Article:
It turns out Guinea has the best French sticks ever. We ate them warm while feeding the goats our banana skins. For the coffee drinkers we found that coffee is served with condensed milk and a free French stick with mayonnaise sandwich. The kids were surrounding and asking for photos so we played with them before wandering back to the truck. Many followed and stood and sang for us. We repayed the favour by doing the Hokey Kokey with them which they were enjoying until we did the end bit where you all held hands and rush into the circle. Many of the kids ran away screaming, some even falling over, it was hilarious. We tried it again a bit more successfully a second time. 

After a truck lunch we hit Labe which is one of the bigger towns and we caused chaos. The streets were narrow and crammed with market traders, the truck just about squeezed through as everyone stopped to wave and welcome us, it was just like Titchfield carnival in the old days. I went off with Becci and Jess to try to find some batteries, we also managed to find snickers and mars bars so we could have bananas with chocolate for pudding that night. On the way out of town we were followed by a wedding party which was cars and tons of motorbikes and horns honking.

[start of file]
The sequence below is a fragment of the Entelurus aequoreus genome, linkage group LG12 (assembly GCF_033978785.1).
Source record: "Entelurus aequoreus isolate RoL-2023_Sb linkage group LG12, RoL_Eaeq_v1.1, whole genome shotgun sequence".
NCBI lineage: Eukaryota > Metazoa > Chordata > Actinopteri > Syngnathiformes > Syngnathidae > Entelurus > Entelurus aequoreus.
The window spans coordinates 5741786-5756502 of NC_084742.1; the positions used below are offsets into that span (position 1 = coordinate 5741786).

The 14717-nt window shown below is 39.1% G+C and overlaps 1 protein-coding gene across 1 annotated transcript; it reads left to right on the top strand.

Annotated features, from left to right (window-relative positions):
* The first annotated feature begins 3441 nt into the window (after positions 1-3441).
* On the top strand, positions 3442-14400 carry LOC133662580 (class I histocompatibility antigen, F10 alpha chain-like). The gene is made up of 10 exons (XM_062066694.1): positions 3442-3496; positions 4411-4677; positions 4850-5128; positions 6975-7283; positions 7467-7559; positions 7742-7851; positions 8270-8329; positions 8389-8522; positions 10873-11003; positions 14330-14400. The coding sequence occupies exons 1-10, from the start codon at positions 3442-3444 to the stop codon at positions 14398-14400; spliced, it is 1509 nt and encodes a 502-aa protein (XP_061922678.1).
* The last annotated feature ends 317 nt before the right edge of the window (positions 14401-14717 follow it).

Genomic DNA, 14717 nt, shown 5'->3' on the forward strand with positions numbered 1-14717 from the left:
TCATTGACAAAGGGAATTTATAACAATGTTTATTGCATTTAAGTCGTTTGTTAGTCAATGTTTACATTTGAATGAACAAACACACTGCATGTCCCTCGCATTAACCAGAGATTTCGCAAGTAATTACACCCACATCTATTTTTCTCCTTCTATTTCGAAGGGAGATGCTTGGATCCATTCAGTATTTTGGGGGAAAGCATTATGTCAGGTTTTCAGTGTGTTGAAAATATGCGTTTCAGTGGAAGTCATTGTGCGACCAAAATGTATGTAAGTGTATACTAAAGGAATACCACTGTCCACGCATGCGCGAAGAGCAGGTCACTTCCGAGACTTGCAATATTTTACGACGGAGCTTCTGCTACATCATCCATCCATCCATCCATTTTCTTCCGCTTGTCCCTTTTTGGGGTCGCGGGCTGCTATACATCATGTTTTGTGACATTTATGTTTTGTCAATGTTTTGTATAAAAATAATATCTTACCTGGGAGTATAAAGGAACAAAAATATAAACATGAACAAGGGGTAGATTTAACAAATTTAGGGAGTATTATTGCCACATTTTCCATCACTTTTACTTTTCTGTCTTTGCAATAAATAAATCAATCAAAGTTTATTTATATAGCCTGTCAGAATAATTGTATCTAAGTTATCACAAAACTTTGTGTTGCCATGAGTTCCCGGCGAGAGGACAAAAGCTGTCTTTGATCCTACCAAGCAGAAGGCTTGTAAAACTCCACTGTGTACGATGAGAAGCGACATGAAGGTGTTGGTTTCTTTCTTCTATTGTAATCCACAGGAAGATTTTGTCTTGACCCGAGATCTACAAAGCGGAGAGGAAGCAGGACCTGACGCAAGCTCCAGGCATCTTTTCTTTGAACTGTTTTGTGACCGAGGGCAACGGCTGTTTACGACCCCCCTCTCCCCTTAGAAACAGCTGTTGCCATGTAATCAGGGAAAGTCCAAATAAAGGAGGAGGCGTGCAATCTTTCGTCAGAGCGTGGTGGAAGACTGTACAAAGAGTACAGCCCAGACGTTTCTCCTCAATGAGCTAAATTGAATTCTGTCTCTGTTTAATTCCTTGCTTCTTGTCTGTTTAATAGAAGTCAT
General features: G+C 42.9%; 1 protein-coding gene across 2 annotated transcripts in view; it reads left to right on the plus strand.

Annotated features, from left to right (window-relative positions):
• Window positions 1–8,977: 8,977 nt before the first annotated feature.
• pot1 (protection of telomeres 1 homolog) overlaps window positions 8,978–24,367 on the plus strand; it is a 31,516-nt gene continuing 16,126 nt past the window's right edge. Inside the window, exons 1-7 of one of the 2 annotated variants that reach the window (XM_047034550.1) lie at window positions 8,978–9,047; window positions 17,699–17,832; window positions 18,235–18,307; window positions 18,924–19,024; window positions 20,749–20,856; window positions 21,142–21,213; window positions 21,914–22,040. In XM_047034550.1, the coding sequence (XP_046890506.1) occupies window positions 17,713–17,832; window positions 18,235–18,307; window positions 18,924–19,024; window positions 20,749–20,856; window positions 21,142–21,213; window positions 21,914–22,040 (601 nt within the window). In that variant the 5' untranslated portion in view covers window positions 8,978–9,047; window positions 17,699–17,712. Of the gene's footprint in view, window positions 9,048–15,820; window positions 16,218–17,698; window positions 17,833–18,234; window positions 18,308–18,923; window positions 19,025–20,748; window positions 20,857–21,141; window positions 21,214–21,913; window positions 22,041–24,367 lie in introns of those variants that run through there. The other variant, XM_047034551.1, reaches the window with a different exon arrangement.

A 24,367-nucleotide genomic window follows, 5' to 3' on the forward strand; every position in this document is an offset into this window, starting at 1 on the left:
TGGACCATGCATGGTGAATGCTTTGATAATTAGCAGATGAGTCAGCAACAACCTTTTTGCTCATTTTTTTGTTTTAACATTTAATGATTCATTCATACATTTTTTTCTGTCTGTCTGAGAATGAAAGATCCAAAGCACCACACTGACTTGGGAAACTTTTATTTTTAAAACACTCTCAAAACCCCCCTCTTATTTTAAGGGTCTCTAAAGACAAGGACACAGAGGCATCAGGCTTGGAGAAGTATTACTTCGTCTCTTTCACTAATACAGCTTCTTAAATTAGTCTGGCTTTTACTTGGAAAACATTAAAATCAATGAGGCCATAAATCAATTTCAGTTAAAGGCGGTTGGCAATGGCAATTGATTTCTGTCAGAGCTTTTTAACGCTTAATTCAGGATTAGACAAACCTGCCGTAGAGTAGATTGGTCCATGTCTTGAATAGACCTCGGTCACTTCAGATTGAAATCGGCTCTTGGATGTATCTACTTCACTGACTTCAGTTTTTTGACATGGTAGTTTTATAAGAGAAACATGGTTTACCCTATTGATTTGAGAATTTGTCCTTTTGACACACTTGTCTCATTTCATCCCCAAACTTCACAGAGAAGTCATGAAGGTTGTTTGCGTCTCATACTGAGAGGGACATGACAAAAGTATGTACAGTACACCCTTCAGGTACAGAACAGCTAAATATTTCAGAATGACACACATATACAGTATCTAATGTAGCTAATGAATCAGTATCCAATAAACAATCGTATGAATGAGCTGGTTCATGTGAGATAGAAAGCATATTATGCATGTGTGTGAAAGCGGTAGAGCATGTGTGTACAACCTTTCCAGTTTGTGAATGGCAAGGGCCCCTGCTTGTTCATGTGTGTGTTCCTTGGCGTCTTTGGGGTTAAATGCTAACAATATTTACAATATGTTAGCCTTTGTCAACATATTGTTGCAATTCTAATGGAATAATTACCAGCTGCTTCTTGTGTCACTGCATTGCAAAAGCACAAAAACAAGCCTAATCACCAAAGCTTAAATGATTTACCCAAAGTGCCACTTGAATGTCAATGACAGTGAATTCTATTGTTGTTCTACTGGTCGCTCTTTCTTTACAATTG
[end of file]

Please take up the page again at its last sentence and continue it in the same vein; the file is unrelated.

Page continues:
Steve found a camp in a burnt out area amongst some rocks near a village. It was a nice spot even if it did make us filthy. Through dinner a couple of villagers joined us. We asked them why everyone was shouting 'Borto' at us and it turns out it means 'white person'. We ended the evening singing a few Christmas carols and hymns. 

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derrick241 on

What an incredible Bank Manager, you dont get service like that back home (I dont even think Banks have managers any more)

A nice entry, lots of information, not so happy about these sand flies though

mushbird25 on

Thanks Dereck for all your comments, it's nice to know my blog is actually being read! Home now which is sad! Still a few updates to do!

derrick241 on

Ah, that is a shame, I wasa enjoying following you on this trip

I look forward to your new travels in the future